'Ole Blue Eyes' and MRIs: Music Soothes Pain During Cancer Treatments
It’s my third scan of the week. I wonder what music to pair with the procedure. I choose Frank Sinatra. Six years ago, when I was first diagnosed with metastatic breast cancer, I felt compelled to take Ativan (also known as lorazepam; an anti-anxiety benzodiazepine) prior to each scan to ease my anxiety. I selected supplementary music to help lessen my dread. Generally, I’d ask the radiology technician for classical pieces, particularly Bach, whose structured concertos seemed to communicate calm and safety to my body. I relied more heavily on Ativan back then to numb my fear.
I seemed to have forgotten that I’d spent years researching the physiological and psychological impacts of music in terms of its ability to help humans build connections with others and to increase expression of such hormones as dopamine and oxytocin. I knew that music could help people tolerate and distract from emotional and physiological pain. I had learned all this but it was mainly theoretical knowledge back then.
What led me to begin studying music in the first place was having experiences of music accompanying and carrying me through intense waves of grief over the death of a beloved family member, friend or pet. Initially I chose complex and layered compositions to listen to, like Mozart’s “Requiem,” or Bach’s “St. Matthew’s Passion.” I eventually learned that other kinds of music — depending on listeners’ musical preferences, memories and experiences — could be just as powerful.
When my toddler nephew died due to an untreatable ependymoma brain tumor, John Lennon’s song “Imagine” helped his extended family and supporters face and emotionally process the ineffable and unbearable loss. “Imagine” was one of my nephew’s favorites, along with the theme songs from “Barney” and “Sponge Bob Square Pants.”
Years later, when a radiologist gave me a provisional diagnosis of late stage breast cancer, I selected a random playlist from my phone, which included Mary J. Blige’s “Sweet Thing.” Blige’s voice softened the bad news.
Despite the music, I had a panic attack, which my radiologist thought might be an allergic reaction to lidocaine. In the ER, I was given fluids and released. I’d never had a panic attack before. Maybe that’s when my doubt crept back in about music being sufficient to soothe me.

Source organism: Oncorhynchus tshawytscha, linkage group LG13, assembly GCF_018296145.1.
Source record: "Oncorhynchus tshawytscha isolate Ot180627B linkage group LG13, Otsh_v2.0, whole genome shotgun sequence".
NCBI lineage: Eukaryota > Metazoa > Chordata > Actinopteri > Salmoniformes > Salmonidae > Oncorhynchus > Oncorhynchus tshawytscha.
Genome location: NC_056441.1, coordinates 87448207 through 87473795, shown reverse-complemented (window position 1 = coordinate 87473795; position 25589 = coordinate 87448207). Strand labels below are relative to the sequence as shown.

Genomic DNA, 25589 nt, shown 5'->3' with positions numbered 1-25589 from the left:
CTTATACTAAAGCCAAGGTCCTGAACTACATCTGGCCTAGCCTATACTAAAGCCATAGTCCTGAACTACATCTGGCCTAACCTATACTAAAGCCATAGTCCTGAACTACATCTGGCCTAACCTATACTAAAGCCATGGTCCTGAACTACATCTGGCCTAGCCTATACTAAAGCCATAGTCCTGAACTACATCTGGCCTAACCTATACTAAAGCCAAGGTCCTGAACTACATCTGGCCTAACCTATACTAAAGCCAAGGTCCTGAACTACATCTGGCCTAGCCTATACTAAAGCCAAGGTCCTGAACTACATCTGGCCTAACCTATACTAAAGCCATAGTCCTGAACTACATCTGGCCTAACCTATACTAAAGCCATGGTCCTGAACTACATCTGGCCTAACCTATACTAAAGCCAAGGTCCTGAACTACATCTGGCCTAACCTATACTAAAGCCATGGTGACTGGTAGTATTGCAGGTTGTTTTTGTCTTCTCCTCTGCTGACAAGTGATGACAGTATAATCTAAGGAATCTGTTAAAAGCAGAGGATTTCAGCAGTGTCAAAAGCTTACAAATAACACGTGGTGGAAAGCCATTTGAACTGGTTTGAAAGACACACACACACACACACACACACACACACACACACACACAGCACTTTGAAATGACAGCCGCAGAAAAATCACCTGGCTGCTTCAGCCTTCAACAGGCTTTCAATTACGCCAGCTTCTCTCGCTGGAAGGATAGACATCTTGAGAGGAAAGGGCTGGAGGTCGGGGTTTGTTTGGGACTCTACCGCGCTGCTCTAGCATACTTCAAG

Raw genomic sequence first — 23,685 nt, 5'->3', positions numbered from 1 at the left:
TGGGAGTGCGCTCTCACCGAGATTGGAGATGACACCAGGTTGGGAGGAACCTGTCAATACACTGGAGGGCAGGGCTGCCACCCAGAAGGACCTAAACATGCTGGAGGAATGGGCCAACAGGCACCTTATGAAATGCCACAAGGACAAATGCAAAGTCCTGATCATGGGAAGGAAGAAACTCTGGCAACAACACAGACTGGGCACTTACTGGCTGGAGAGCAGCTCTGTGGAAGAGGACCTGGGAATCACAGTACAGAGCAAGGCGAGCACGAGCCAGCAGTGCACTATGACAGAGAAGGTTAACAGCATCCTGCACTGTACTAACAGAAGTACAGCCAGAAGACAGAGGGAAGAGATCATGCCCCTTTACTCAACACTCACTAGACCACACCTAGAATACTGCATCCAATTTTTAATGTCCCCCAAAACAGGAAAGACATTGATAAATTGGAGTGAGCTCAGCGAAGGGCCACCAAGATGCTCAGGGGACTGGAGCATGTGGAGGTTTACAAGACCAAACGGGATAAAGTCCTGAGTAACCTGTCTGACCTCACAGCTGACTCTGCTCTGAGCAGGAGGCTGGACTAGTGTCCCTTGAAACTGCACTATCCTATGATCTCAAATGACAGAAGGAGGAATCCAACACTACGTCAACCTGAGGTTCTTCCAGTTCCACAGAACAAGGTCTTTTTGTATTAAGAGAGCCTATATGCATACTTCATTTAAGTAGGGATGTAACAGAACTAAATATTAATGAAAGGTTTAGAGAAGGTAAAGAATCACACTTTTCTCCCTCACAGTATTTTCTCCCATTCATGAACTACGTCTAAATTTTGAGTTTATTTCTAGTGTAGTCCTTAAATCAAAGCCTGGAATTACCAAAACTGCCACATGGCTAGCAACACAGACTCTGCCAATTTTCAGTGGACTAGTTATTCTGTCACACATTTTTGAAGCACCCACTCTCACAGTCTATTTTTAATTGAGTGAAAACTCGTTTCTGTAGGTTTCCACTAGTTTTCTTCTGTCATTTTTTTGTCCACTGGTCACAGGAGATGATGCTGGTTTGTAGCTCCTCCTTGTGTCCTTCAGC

Over time — meaning during the last few years of numerous treatments, infections, surgeries and medical procedures — I have come to rely on music as my primary source of solace in moments when I’m most challenged by fear and discomfort.
Of course music isn’t my only source of support. I have had amazing oncologists, specialists, nurses and radiology technicians as well as supportive family, and friends and co-workers. Music has been like a constantly-evolving soundtrack in the background such that my memory of an uncomfortable procedure is eclipsed by the music I was listening to at the time.
Now back to this week’s third scan, where we started with Sinatra. It was a brain MRI and the radiology technician made a joke about “Ole Blue Eyes.” Our dialogue turned to playful banter. He wanted to share one of his favorite Sinatra songs— “You Make Me Feel So Young.” I realized that I was actually having a different, more pleasant, experience of a brain MRI. Even the intrusive, insistent tapping and pounding sounds become integrated into the Sinatra songs. I could relax. I could tolerate the tapping, and the intervals between loud sounds. I held my breath, then let it out, as the technician instructed. For the moment, I was glad to be alive, unconcerned about whatever the scan might show.
Earlier in the week, when I had a PET scan and an MRI of my torso, I listened to Aretha Franklin. During a heart scan last month, the radiology technician and I agreed to always listen to John Prine during scans. While he set up and positioned the scanner, we talked about music and concerts we’d attended.
He was training a new technician that day who hadn’t heard of John Prine. She said she loved the harmonies.